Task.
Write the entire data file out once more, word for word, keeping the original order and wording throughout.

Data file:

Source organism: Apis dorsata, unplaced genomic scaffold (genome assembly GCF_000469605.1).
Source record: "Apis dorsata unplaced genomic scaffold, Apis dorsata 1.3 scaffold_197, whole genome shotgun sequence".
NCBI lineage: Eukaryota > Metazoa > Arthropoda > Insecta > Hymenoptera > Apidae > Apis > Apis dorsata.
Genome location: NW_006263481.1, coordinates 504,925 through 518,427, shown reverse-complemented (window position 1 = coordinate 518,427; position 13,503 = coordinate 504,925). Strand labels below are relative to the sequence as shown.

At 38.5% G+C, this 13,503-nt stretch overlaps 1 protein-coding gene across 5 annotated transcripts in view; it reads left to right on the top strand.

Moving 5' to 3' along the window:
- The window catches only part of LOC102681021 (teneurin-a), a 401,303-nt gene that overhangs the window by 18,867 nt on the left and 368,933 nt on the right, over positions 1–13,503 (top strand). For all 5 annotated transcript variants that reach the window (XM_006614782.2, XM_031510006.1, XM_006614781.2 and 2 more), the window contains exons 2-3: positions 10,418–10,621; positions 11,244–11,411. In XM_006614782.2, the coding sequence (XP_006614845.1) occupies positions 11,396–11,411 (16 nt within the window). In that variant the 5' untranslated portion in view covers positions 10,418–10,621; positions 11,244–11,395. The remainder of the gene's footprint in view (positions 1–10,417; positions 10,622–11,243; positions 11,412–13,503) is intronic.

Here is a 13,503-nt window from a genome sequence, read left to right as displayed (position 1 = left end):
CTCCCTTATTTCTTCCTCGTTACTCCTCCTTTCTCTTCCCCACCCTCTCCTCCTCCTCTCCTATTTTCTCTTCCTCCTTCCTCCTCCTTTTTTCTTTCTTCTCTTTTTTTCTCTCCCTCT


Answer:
Source organism: Apis dorsata, unplaced genomic scaffold (genome assembly GCF_000469605.1).
Source record: "Apis dorsata unplaced genomic scaffold, Apis dorsata 1.3 scaffold_197, whole genome shotgun sequence".
NCBI lineage: Eukaryota > Metazoa > Arthropoda > Insecta > Hymenoptera > Apidae > Apis > Apis dorsata.
Genome location: NW_006263481.1, coordinates 504,925 through 518,427, shown reverse-complemented (window position 1 = coordinate 518,427; position 13,503 = coordinate 504,925). Strand labels below are relative to the sequence as shown.

At 38.5% G+C, this 13,503-nt stretch overlaps 1 protein-coding gene across 5 annotated transcripts in view; it reads left to right on the top strand.

Moving 5' to 3' along the window:
- The window catches only part of LOC102681021 (teneurin-a), a 401,303-nt gene that overhangs the window by 18,867 nt on the left and 368,933 nt on the right, over positions 1–13,503 (top strand). For all 5 annotated transcript variants that reach the window (XM_006614782.2, XM_031510006.1, XM_006614781.2 and 2 more), the window contains exons 2-3: positions 10,418–10,621; positions 11,244–11,411. In XM_006614782.2, the coding sequence (XP_006614845.1) occupies positions 11,396–11,411 (16 nt within the window). In that variant the 5' untranslated portion in view covers positions 10,418–10,621; positions 11,244–11,395. The remainder of the gene's footprint in view (positions 1–10,417; positions 10,622–11,243; positions 11,412–13,503) is intronic.

Here is a 13,503-nt window from a genome sequence, read left to right as displayed (position 1 = left end):
CTCCCTTATTTCTTCCTCGTTACTCCTCCTTTCTCTTCCCCACCCTCTCCTCCTCCTCTCCTATTTTCTCTTCCTCCTTCCTCCTCCTTTTTTCTTTCTTCTCTTTTTTTCTCTCCCTCT